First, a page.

2005-09-29 / Top Stories

New High School Has Distinct International Flavor

By Neil S. Friedman

Principal Michael Soet (standing in rear) and Class Ateacher Kara Bristow are pictured with students at the new International High School on East 100th Street. Neil S. FriedmanPrincipal Michael Soet (standing in rear) and Class Ateacher Kara Bristow are pictured with students at the new International High School on East 100th Street. Neil S. Friedman

Over the last five years the New York City Department of Education has created over 200 small high schools with fresh opportunities and choices for the city’s public school students. One of those is a school for immigrant students that opened in Canarsie earlier this month. The International High School at Kings-borough Community College, temporarily located at 755 East 100th Street, is currently accepting ninth graders who have lived in the United States four years or less and whose native language is not English.

The school offers an innovative curriculum whereby students have an opportunity to learn about themselves in addition to traditional classes in several subject areas. The 65-student population is divided into four classes. Students come from 22 different countries and speak more than a dozen languages and do not attend bilingual classes.

Principal Michael Soet explained that all classroom instruction is conducted only in English, which helps them learn the new language at a faster pace.

The largest groups of students include speakers of Spanish, Haitian-Creole, Russian and Urdu, a south Asian language spoken chiefly in Pakistan.

Though the International High School is currently located in Canarsie, it will be moving to the campus of Kings-borough Community College in Manhattan Beach for the 2006-7 school year, where students will be able to take full advantage of the two-year college’s facilities and courses.

This year the school opened with a ninth grade class. Students will move on to the remaining three high school levels in subsequent years. The Can-arsie school is still seeking students with the admission criteria to attain the preferred 90-student maximum en-rollment. Eligible ninth-graders can register directly at the school or call 1-718-935-3286 for more information.

The International High School at Kingsborough Community College is a member of the International Net-work for Public Schools, a network of high schools for recent immigrants to the United States who are new learners of English. There are currently eight international high schools in New York City, three of which are in Brooklyn.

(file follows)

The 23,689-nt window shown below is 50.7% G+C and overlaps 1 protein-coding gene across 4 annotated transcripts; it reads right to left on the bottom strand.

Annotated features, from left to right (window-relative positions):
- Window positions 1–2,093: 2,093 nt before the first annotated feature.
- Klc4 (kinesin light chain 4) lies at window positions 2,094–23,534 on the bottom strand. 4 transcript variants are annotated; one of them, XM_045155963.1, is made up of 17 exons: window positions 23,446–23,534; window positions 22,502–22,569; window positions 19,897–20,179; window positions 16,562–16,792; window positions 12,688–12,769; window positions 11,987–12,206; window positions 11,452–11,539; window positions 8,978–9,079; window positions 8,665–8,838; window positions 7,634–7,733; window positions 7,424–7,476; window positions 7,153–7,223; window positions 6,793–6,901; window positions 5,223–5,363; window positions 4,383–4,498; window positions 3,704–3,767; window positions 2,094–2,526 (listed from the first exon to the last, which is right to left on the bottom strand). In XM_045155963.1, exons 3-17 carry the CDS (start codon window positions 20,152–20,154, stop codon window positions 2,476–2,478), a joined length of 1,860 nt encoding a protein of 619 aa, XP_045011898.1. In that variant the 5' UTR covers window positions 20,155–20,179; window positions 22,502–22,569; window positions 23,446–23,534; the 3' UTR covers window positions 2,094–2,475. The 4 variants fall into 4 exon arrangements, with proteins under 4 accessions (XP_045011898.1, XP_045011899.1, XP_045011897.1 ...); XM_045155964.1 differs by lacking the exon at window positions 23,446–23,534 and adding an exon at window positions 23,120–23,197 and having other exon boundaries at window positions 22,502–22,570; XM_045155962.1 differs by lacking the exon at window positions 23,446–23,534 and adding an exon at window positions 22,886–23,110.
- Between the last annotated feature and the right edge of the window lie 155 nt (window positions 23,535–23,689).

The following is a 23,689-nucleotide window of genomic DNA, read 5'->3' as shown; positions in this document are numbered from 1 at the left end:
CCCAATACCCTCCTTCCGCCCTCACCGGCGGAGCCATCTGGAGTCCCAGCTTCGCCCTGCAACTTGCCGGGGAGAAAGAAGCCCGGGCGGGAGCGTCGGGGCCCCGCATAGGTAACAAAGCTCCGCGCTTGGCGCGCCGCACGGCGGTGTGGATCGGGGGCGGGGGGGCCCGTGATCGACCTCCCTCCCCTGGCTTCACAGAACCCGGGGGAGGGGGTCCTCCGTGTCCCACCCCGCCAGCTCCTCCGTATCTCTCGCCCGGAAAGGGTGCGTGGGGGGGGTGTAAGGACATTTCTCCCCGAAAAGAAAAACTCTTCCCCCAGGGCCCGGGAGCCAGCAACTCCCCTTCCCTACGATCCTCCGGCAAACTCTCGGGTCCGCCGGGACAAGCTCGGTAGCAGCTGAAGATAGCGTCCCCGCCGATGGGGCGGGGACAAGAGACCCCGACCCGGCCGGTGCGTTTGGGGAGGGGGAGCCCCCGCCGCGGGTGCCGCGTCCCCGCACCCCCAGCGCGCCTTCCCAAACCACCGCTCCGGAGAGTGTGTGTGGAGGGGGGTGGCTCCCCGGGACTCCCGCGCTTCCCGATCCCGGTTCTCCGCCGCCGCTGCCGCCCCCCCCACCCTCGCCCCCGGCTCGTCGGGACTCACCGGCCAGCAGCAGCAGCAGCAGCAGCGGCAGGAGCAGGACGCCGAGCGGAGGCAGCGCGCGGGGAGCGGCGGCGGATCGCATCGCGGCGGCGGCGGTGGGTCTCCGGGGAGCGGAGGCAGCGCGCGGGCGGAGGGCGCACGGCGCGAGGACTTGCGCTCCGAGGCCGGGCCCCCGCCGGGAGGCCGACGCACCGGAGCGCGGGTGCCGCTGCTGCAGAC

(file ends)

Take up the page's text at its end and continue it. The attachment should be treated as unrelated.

Soet, 34, a native of Grand Rapids, Michigan, who has been in the New York City public school system for seven years, said, “Our school offers small class sizes and individualized attention. We are happy to welcome new immigrant students from any neighborhood to join our founding ninth-grade class.”

He pointed out, “Our academic studies are geared towards allowing the students to learn by understanding and discovering their own identities and backgrounds...And, as they are being educated, they are learning more English.”

The principal also said that students do not sit at individual desks, but they share tables, which “allows for a more collaborative effort as they and their teachers work in teaching teams.”

“Only by working together,” Soet added, “can we ensure that all of our students have the tools to realize their American dreams.”

The concept for the international schools for transcultural students came to fruition in 1985 when the first one opened its doors to 60 recently arrived immigrants at LaGuardia Community College in Manhattan.

A cooperative venture of the New York City Department of Education and the City University of New York, it was developed over a two year period by two women at LaGuardia — Janet Lieberman and Cecilia Cullen — to provide a model for education English Language Learners (ELL) in an encouraging atmosphere. According to the Department of Education, New York City’s international high school strategy became a national protoype. Due to the local success, similar schools will open throughout the country.

The DOE reports that the dropout rate at the city’s three oldest international high schools was 27 percent less than ELL students at standard public high schools. It also noted that those students fare better than students in general and had a 63 percent graduation rate compared to 30 percent of comparable students at traditional schools. *This success has led to the creation of more schools and makes them an ideal setting to learn their new language.

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